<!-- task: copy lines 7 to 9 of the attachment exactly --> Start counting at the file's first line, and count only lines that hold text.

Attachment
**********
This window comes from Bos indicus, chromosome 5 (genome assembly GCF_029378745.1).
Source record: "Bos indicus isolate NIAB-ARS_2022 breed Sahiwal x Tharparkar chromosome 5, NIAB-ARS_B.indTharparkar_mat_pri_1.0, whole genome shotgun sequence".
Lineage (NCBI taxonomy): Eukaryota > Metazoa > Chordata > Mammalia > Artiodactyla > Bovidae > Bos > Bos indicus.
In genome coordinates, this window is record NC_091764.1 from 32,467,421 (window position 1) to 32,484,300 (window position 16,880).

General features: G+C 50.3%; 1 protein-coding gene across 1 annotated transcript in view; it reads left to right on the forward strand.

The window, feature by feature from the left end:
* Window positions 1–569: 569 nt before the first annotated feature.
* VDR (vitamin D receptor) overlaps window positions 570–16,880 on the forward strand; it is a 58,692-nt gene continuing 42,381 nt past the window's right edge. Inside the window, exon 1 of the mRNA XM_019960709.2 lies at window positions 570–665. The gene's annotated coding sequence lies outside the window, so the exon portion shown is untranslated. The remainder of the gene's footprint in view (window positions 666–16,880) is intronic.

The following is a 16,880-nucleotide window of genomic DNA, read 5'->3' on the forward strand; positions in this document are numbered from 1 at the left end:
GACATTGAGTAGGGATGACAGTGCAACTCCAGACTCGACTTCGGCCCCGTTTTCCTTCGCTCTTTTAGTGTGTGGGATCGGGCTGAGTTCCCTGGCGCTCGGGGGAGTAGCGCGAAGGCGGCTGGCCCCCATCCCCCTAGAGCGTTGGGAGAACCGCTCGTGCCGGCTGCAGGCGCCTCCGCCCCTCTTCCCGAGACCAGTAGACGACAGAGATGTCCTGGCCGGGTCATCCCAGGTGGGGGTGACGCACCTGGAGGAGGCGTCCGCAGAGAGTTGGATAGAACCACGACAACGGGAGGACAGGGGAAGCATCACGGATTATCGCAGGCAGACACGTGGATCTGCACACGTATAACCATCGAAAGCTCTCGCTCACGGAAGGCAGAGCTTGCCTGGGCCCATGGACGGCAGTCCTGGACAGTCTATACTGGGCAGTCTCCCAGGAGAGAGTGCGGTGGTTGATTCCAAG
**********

* Window positions 1–569: 569 nt before the first annotated feature.
* VDR (vitamin D receptor) overlaps window positions 570–16,880 on the forward strand; it is a 58,692-nt gene continuing 42,381 nt past the window's right edge. Inside the window, exon 1 of the mRNA XM_019960709.2 lies at window positions 570–665. The gene's annotated coding sequence lies outside the window, so the exon portion shown is untranslated. The remainder of the gene's footprint in view (window positions 666–16,880) is intronic.

The following is a 16,880-nucleotide window of genomic DNA, read 5'->3' on the forward strand; positions in this document are numbered from 1 at the left end: